And Obama warned in Washington on Sunday against "loose talk" of war with Iran, saying such "bluster" was counterproductive because it has been driving up global oil prices and boosting demand for Iran's oil exports.
That may have been a message to Netanyahu and other Israeli leaders, whose have engaged in a strident exchange of recriminations with Iranian officials in recent months.
Daniel Levy, an analyst at the New America Foundation think tank, said Obama had "offered clarity and commitments on mainstream Israeli concerns without capitulating to the Netanyahu narrative, which is far more dismissive of diplomacy."
Speaking in Ottawa, the right-wing Israeli leader ignored Obama's appeal to let sanctions run their course and focused on the president's insistence on keeping the military option open and backing Israel's right to defend itself.
It was unclear whether Obama's sharpened rhetoric against Iran and calls for restraint by Israel would be enough to delay any Israeli military plans against Tehran, which has called for the destruction of the Jewish state.
Israeli Defense Minister Ehud Barak has warned that Iran is approaching a "zone of immunity," when Tehran is able to shield its nuclear facilities from Israeli air strikes. The United States, however, would still likely have the firepower for a more sustained air assault to destroy the sites.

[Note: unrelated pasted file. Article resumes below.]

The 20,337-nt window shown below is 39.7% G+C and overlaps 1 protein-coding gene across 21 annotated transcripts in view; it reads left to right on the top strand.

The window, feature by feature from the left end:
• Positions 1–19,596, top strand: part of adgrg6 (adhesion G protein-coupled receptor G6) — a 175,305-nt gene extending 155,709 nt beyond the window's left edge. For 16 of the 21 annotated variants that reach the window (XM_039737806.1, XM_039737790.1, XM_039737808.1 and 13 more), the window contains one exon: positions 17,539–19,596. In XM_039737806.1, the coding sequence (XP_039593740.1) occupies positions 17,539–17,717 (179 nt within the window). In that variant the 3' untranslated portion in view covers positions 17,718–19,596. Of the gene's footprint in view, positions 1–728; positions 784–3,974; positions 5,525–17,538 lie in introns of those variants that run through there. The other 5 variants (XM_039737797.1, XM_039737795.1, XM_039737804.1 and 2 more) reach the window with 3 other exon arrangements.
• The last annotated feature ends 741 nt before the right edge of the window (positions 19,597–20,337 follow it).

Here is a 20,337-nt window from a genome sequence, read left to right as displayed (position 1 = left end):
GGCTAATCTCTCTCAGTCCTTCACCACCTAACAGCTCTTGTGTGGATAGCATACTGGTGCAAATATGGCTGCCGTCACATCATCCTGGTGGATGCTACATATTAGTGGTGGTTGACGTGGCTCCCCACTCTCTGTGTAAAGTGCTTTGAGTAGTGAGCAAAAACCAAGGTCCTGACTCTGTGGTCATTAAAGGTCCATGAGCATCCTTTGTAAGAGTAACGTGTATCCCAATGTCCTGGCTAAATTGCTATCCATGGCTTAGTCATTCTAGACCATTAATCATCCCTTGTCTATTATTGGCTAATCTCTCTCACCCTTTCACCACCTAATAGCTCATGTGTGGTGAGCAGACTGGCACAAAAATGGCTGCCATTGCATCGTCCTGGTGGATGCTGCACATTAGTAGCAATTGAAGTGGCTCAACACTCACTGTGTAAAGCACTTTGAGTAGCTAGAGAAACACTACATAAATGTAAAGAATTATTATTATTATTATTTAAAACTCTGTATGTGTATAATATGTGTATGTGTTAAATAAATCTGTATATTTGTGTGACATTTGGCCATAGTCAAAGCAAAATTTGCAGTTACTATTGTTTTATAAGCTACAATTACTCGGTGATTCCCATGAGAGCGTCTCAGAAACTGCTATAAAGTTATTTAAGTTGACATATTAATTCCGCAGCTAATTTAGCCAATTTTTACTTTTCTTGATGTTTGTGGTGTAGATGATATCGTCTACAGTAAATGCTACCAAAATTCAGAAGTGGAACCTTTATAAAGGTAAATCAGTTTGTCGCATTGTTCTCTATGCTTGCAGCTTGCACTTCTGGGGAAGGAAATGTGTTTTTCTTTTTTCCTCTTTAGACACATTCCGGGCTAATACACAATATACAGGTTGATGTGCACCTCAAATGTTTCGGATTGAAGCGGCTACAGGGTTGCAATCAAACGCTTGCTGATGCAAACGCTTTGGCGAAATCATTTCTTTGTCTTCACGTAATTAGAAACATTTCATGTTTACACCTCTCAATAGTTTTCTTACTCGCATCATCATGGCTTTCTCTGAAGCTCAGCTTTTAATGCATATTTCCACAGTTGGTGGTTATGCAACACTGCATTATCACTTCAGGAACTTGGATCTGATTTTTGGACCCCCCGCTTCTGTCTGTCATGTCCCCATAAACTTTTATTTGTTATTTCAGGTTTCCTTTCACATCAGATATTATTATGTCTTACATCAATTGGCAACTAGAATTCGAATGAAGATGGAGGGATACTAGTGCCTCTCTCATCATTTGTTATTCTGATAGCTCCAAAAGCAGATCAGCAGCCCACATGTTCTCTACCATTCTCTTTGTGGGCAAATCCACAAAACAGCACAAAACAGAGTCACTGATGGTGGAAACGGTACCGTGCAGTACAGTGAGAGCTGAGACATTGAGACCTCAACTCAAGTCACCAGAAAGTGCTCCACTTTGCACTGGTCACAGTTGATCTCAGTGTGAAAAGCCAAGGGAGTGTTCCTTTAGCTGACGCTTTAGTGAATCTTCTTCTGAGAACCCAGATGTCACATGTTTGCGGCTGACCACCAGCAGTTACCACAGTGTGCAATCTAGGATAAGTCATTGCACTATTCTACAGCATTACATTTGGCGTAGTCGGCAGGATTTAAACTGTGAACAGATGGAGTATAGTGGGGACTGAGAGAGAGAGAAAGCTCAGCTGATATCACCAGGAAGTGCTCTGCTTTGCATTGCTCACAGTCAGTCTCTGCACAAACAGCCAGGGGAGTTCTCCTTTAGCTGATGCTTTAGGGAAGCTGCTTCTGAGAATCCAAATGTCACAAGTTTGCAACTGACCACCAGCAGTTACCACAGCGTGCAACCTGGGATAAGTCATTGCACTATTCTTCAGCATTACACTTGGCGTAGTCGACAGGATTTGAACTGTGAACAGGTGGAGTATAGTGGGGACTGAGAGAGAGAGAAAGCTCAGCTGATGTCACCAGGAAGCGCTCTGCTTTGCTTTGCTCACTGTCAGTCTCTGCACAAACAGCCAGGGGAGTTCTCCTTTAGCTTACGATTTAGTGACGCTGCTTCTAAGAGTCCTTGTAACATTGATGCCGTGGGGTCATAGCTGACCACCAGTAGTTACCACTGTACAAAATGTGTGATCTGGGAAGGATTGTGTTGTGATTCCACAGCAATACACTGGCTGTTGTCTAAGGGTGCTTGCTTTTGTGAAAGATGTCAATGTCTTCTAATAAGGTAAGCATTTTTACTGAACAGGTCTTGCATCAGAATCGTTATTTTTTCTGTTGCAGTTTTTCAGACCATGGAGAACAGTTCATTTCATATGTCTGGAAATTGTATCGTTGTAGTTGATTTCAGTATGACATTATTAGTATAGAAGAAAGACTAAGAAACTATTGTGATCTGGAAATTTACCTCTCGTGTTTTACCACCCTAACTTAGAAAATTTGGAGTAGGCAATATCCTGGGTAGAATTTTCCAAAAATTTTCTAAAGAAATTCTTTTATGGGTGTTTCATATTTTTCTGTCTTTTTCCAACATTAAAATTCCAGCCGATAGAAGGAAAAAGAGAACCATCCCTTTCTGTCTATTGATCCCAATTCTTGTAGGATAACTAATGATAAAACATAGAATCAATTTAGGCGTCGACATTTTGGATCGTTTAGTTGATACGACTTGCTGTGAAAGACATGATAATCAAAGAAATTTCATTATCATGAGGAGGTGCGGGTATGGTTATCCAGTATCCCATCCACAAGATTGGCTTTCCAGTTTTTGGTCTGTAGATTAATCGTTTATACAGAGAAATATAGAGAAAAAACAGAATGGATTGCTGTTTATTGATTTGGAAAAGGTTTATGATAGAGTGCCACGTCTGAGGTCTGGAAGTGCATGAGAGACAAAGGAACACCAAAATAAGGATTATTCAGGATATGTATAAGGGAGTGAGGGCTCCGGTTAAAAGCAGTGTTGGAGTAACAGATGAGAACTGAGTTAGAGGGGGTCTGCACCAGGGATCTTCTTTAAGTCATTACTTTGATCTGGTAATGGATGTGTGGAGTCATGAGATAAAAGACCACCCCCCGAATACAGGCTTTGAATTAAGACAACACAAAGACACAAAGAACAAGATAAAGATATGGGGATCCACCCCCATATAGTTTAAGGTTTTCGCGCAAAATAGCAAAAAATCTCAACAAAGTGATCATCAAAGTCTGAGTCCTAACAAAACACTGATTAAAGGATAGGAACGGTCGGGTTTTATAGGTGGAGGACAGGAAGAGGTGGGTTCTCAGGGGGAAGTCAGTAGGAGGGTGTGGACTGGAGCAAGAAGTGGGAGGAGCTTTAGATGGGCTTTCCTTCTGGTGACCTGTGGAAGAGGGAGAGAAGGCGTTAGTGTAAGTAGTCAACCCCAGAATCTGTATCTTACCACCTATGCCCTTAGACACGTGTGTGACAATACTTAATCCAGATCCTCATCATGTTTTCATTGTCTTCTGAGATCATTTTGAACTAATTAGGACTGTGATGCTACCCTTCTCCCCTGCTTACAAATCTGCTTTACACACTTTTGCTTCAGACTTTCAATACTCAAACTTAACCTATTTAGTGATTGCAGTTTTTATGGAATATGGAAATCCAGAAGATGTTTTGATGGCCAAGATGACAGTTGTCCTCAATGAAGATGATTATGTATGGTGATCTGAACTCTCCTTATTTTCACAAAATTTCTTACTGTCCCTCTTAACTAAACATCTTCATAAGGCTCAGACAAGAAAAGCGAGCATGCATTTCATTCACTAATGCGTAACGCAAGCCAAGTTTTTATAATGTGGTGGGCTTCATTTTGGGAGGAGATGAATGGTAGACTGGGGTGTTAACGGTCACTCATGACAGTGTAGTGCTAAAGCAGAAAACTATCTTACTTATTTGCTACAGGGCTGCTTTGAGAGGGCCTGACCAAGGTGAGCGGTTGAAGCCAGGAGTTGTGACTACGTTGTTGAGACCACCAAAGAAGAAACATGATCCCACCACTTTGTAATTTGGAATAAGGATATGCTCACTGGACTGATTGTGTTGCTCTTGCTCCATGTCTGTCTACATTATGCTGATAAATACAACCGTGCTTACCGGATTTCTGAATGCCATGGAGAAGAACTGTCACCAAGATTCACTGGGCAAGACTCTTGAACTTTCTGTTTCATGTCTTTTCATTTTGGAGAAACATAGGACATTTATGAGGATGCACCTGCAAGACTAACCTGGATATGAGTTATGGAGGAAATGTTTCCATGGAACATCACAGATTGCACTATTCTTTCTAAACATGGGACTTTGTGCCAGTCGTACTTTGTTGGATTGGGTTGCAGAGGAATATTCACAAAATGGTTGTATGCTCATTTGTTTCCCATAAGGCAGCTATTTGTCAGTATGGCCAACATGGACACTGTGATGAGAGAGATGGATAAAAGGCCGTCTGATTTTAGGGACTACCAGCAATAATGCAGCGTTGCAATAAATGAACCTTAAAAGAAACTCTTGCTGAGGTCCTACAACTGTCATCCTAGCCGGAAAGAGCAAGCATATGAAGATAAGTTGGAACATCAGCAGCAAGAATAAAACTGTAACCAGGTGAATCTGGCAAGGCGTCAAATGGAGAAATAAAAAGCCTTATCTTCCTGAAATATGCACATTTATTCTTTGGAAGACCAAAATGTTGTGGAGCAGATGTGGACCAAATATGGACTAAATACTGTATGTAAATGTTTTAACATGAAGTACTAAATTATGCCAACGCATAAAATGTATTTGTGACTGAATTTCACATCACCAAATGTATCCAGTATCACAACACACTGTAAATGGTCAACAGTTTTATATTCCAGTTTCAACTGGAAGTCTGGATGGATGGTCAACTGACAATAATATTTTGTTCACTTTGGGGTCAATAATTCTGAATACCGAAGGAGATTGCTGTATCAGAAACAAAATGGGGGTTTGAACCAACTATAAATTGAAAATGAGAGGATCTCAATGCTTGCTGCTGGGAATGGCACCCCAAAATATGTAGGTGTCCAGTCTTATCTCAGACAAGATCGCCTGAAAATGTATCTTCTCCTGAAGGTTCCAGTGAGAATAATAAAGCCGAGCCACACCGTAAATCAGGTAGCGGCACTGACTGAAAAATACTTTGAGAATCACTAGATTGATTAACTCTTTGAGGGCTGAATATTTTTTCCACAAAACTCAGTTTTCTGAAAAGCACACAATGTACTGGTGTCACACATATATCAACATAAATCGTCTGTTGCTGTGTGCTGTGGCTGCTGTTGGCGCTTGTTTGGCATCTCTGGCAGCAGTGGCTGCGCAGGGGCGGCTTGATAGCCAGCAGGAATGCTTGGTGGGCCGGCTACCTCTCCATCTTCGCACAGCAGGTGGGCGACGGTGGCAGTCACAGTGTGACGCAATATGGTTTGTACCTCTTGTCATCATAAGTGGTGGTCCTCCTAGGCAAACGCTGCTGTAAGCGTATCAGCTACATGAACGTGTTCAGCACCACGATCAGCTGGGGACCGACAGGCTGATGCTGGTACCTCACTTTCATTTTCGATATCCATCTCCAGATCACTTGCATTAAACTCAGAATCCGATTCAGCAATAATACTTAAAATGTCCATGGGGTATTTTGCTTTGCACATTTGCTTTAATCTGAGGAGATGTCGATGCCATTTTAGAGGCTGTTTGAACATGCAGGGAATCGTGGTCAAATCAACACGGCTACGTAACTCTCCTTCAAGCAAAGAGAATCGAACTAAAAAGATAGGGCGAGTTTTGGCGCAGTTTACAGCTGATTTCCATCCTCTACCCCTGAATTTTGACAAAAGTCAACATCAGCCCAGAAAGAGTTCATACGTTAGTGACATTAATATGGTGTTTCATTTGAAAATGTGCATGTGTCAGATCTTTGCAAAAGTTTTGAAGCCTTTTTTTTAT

BEHIND CLOSED DOORS
Obama took a significant step forward in Israel's eyes when, in the Atlantic interview, he ruled out accepting, then acting to "contain," a nuclear-armed Iran.
While U.S. officials insist that Obama will not publicly lay down any new red lines for Iran during Netanyahu's visit, they do not rule out the possibility that the president might try to mollify some Israeli concerns in private.
"They're going to sit down and they're going to talk through the tactics involved," Obama re-election campaign strategist David Axelrod told the ABC "This Week" television program.
Still, U.S. officials doubt that Netanyahu will provide Obama with any guarantee that Israel will consult Washington - its biggest source of military assistance - before launching any strikes on Iran.
Even if Obama assures Netanyahu that the United States has the firepower to deliver a devastating blow to Iran's nuclear program further down the line, the Israelis have made clear they cannot rely on that commitment alone.
One line of thinking within the Obama administration is that keeping it in the dark about any Israeli military plans might be best for the United States since any sign of complicity would inflame anti-American sentiment in the Muslim world.
Dennis Ross, Obama's former Middle East adviser, suggested, however, that the "noise" from Israel over a possible strike was geared more toward pressuring the international community for tightened sanctions than foreshadowing an imminent attack.
"Now that it's an issue of the world against Iran, Israel likes it that way and would not be inclined to act precipitously," Ross said last week.
But others who know Netanyahu well say he is approaching the Iranian challenge with a sense of historic responsibility to ensure Israel's survival, what some have called the "Holocaust factor."
He has made clear that Israel, believed to be the Middle East's only nuclear weapons power, will do what it takes to prevent Iran from getting the bomb.
Additional reporting by Caren Bohan in Washington, Jeffrey Heller in Ottawa and Dan Williams in Jerusalem